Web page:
Lt. Col. Ernest P. Uiberall, 95; Interpreter at Nuremberg War Trials

By Matt Schudel
Washington Post Staff Writer
Thursday, September 20, 2007

Ernest Peter Uiberall, 95, a retired U.S. Army lieutenant colonel who was an interpreter at the Nuremberg war crimes trials and during the early stages of U.S. involvement in Vietnam, died of congestive heart failure Aug. 26 at his home in Alexandria.

Col. Uiberall, who went by Peter, was born in Vienna. Part of the Viennese literary scene in his youth, he helped launch two magazines, studied at the University of Vienna and received a diploma in French language and literature from the University of Grenoble in France.

He worked at his family's import-export business and was living in Paris in 1938 when his parents warned him not to return home for fear of Nazi persecution of Jewish residents. He left Europe for the United States, where he found a job in the garment industry in New York.

After he became a naturalized citizen in 1944, he joined the Army and his wife entered the Women's Army Corps out of gratitude to their new country. Because of his linguistic skills, he was assigned to be a German-English interpreter in late 1945 at the war crimes trials of Nazi leaders in Nuremberg, Germany.

Judges, lawyers and defendants spoke German, English, Russian and French during the proceedings, making it necessary to devise a system that would instantly translate courtroom testimony. Col. Uiberall was part of a team of more than 100 interpreters and stenographers who provided immediate translations for the courtroom participants, who listened on headphones. Other interpreters were on call for witnesses who spoke Polish and Yiddish.

It was the first time simultaneous language interpretation had been used on such a scale. The method was later adopted by the United Nations.

In 1947, Col. Uiberall was named chief German interpreter at the trials, which continued until 1949. He visited several Nazi leaders in their cells, including Hermann Goering, one of Adolf Hitler's top deputies. Goering was condemned to death but swallowed poison and died in his cell Oct. 15, 1946, the day he was scheduled to be hanged.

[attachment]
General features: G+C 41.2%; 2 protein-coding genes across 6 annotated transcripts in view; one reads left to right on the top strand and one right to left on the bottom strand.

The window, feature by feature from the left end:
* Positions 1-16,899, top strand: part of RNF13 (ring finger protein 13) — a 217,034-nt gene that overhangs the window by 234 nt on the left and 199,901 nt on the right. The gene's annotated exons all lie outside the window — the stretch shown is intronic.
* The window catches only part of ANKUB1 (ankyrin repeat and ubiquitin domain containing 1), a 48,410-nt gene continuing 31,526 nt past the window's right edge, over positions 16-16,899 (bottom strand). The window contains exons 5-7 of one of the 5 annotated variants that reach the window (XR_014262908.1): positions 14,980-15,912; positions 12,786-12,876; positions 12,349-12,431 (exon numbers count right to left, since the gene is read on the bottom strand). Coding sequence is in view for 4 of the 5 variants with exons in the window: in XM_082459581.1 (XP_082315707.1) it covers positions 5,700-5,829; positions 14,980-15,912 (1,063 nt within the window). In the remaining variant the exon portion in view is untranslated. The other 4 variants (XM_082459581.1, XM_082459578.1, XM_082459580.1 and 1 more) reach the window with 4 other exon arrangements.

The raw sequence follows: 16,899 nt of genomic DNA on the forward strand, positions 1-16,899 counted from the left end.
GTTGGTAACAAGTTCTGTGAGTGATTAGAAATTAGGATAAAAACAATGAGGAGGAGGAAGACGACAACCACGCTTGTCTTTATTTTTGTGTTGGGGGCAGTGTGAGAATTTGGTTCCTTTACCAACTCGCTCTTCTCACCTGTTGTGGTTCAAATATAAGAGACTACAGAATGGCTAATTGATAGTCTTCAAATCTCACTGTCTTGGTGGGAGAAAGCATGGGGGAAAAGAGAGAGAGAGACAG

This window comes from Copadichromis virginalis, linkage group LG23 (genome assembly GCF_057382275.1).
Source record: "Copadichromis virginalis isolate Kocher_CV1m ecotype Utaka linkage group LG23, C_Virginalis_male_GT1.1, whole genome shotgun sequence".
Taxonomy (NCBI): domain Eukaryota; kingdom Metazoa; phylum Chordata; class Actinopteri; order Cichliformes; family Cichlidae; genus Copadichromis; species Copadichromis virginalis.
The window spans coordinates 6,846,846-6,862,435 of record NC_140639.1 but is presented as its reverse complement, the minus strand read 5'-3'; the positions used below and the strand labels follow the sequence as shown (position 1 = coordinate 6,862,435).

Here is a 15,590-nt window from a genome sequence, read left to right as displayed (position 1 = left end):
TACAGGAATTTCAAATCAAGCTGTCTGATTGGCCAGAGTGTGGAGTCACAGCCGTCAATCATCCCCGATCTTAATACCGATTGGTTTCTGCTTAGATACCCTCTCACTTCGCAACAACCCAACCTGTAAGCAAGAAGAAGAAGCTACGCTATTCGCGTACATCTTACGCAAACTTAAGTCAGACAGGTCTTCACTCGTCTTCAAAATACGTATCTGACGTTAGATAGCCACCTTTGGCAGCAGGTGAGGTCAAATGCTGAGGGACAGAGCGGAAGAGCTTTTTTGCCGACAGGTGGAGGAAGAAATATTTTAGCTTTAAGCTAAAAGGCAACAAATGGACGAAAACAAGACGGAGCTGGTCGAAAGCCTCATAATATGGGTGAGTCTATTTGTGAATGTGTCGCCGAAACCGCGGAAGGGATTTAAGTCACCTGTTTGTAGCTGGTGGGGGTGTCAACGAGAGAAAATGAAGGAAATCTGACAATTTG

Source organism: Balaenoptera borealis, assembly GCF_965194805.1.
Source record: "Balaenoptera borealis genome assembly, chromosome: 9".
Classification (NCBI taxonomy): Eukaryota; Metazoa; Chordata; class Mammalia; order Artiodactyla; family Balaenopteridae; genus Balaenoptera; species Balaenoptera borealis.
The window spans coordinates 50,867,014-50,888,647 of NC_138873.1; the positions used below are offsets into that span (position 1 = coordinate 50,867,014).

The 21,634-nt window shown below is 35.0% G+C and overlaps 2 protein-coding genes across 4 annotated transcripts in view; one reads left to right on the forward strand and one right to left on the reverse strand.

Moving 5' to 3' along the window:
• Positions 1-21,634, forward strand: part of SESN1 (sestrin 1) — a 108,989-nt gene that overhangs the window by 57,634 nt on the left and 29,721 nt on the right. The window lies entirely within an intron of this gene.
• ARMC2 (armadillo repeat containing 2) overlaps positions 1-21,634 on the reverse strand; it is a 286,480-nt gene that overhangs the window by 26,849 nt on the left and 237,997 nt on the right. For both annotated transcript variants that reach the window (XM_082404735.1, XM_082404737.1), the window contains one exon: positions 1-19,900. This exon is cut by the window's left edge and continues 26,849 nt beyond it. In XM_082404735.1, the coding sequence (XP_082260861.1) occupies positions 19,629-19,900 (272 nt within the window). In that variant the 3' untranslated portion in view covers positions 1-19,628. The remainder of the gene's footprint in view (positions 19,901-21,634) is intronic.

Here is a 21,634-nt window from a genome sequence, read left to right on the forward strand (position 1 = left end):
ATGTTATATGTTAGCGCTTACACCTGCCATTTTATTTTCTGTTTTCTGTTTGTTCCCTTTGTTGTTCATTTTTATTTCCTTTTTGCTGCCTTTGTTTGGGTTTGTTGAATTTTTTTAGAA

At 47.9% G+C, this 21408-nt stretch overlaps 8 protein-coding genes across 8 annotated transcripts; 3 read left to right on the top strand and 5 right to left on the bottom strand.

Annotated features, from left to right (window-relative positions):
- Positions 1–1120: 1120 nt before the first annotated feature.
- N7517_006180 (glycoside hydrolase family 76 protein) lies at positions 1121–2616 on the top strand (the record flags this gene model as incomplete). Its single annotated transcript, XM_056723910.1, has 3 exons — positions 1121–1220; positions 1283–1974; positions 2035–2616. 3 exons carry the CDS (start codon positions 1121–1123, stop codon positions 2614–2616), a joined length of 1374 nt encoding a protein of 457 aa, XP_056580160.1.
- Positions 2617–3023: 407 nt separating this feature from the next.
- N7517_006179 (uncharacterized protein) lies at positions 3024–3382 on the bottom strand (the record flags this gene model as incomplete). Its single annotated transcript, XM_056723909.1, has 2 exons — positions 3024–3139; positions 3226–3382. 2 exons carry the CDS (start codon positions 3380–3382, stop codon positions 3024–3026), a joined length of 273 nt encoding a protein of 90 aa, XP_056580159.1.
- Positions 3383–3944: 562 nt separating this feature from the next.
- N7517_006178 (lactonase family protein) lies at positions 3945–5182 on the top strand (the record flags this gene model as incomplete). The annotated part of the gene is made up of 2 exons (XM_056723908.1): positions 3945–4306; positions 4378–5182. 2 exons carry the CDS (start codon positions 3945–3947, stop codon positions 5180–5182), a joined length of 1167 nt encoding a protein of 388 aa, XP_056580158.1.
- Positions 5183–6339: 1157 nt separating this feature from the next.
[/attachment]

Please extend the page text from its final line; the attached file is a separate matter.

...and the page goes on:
In the early 1950s, Col. Uiberall returned to his native Austria as an interpreter for U.S. forces in Salzburg. After serving in Laos, he was sent to Vietnam in 1963 as the chief French-English interpreter for Gen. Paul D. Harkins, the commander of U.S. forces in Vietnam. Col. Uiberall was involved in direct discussions between Harkins and Vietnamese President Ngo Dinh Diem before Diem was assassinated in a coup Nov. 1, 1963.

Col. Uiberall later worked as an intelligence officer and produced studies on the internal politics of Vietnam. He returned to Washington as deputy commander of the 116th Military Intelligence Group before retiring from the Army in the late 1960s.

In his retirement, Col. Uiberall was often interviewed about his experiences at the Nuremberg trials by reporters, historians and filmmakers, including Steven Spielberg.

His first wife, Erna Uiberall, died in 1972 after 36 years of marriage.

His second wife, Anna Grossmann Uiberall, died in 2003.

Survivors include a brother.

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